Many working in urban forestry, the planning and management of trees and associated vegetation in urban areas, are familiar with Santamour’s 10–20–30 guideline for urban tree diversity (Santamour 1990). He stressed the importance of a diverse urban forest to build resistance to pests and diseases. As a rule of thumb, he argued, a city’s urban forest composition should not have more than 10% of the same tree species, no more than 20% of a single tree genus and should not exceed 30% of the same family. Although this simple rule was meant to provide overall guidance and has been debated in the literature (e.g., Kendal et al. 2014), it became widely adopted in many cities in North America and elsewhere.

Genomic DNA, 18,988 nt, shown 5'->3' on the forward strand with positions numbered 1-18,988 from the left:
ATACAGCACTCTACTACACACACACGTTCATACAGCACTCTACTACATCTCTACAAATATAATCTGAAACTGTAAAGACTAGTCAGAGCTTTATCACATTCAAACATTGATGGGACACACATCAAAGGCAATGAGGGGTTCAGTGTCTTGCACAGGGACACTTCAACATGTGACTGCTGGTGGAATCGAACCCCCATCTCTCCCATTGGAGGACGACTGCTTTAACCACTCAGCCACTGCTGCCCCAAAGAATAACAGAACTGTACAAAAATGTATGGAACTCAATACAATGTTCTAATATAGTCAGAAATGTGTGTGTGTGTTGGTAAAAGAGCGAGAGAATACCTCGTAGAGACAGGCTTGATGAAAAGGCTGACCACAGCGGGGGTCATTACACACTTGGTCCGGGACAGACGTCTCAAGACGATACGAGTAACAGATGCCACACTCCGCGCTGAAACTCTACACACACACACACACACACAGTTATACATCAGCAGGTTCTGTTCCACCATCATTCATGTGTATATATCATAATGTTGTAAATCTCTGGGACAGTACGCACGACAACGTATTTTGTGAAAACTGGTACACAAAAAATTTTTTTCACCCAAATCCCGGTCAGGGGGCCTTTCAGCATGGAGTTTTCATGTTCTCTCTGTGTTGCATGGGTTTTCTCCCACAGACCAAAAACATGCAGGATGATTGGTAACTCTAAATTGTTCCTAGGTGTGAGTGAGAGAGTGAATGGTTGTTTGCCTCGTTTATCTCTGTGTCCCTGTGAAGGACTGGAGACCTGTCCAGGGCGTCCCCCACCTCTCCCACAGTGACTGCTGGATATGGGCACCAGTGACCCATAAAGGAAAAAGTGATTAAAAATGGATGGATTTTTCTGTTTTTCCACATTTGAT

It is likely that the simplicity of Santamour’s guideline and its ‘stickiness’ (Heath and Heath 2007) has led to its wide adoption, even when the evidence supporting it was limited. Where decision makers, planners, developers, and residents may get ‘lost’ in the complexity of nuanced, well-elaborated indices, standards and guidelines, easy-to-remember rules can be very powerful, especially when supported by sound evidence. The challenge will be to balance communicative power and simplicity with the complexity and nuancing required to adapt to different urban contexts.